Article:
TRENTON – The state Department of Environmental Protection (DEP) will create reasonable new rules on public access to the state’s tidal waters, which include the ocean and rivers, with the goal of enhancing access while eliminating burdensome and costly access rules for local governments, businesses and property owners, Commissioner Bob Martin announced Tuesday.
Proposed changes would end unreasonable mandates for cities and towns, and some commercial establishments and private property owners who now must provide parking, restroom facilities and, in some cases, 24/7 access to beaches and waterways. Those rules would be replaced by reasonable access requirements that recognize local conditions and costs.
“We want a policy in place that works for everyone, that allows ample and easy access to our waters while removing onerous burdens on businesses and property owners,” said Martin. “We are taking a common sense approach on public access.”
“Cities and towns know best how to plan for their own needs,” said Martin. “The DEP will ensure that certain standards are met, but local governments already are involved in land use planning — both in creating master plans and adopting zoning regulations — and they understand their communities better than regulatory agencies in Trenton.”
In coming months, the DEP will work with municipalities across the state to craft access plans that make local sense and protect the rights and needs of residents and businesses, rather than impose state-dictated access rules. The DEP, however, still must approve any municipal access plans.
While a long-term, comprehensive policy on access will be developed through the normal regulatory and legislative process, the commissioner did announced three immediate rules changes to be implemented by DEP. Public access will not be required for waterfront dredging activities, developments at existing port facilities, and any existing facility prohibited by federal law from providing public access because of homeland security concerns. These changes mostly would affect inner harbors in urban areas.
All proposed and immediate changes have come after a series of stakeholder meetings with residents, environmental and business groups, and local elected leaders. The DEP is continuing that dialogue with stakeholders, with a goal of moving forward with the regulatory adoption process in July.
The DEP in 2007 adopted expansive regulations essentially requiring all property owners along ocean and tidal waters to provide on-site public access or to pay for off-site public access to the waters. The top-down regulations left cities and towns out of the planning process, and proved to be too costly and unwieldy with little public benefit.
Opponents challenged the 2007 regulations, contending they harmed economic growth and imposed unnecessary burdens and costs on them. The courts subsequently struck down various provisions and questioned the legal underpinning of the access policy and DEP’s authority to implement those regulations.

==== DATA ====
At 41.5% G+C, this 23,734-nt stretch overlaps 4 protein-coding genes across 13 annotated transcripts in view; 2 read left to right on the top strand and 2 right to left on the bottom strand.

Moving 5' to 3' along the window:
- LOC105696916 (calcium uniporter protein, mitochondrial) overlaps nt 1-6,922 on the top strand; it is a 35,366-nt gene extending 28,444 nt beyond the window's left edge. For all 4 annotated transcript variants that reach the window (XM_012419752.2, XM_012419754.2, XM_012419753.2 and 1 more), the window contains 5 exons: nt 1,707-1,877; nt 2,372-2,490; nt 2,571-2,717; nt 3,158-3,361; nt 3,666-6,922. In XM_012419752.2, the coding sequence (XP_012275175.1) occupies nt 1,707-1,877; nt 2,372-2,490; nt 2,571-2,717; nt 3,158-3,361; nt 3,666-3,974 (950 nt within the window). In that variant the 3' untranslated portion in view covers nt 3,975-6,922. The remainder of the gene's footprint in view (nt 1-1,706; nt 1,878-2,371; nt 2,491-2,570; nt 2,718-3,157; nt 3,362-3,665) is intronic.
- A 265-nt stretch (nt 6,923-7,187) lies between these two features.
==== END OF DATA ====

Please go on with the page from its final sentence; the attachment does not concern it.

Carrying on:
Some of the public access changes to be proposed by the DEP this summer include:
* The DEP would allow cities and towns to develop their own, individual public access plans.
* Existing facilities that are expanding, rehabilitating or otherwise improving would not be obligated to provide public access. The only exceptions would be in cases of existing public access points that would be impacted by the new development.
* New facilities along tidal waters would be mandated to provide public access if they prevent the public from having direct access to the water and use of the upland, or the owners could be directed to contribute to a public access fund.
* Existing facilities with homeland security concerns would be exempt from providing public access.
* Single or two-family homes and small commercial developments would be exempt from public access rules.
* Commercial marinas would be required to provide “reasonable” public access, but would no longer need to offer access on a 24-hours-a-day, 7-days-a week basis. Private marinas may have similar requirements but there should be consideration that these boat slips are in front of private property.
* Oceanfront municipalities would be required to provide reasonable access point to the beach and reasonable parking opportunities for visitors.
* All municipalities’ access hours and parking would be addressed primarily by municipal access plans, with access to be reasonable and recognize issues such as public safety and cost.
* There will be no changes to current rules regarding the Hudson River Walkway.
The Sierra Club believes that the proposed public access rules are a compromise that tries to balance competing interest while still allowing public access to New Jersey’s waterways.
“Given all the attacks against the beach access rules, these rules will still provide for public access for the people of New Jersey,” said Jeff Tittel, New Jersey Sierra Club Director.
“This is a compromise that we believe we can work with to expand beach access along New Jersey’s waterways. These rules are not perfect, but they are better than the alternative,” Tittel said.
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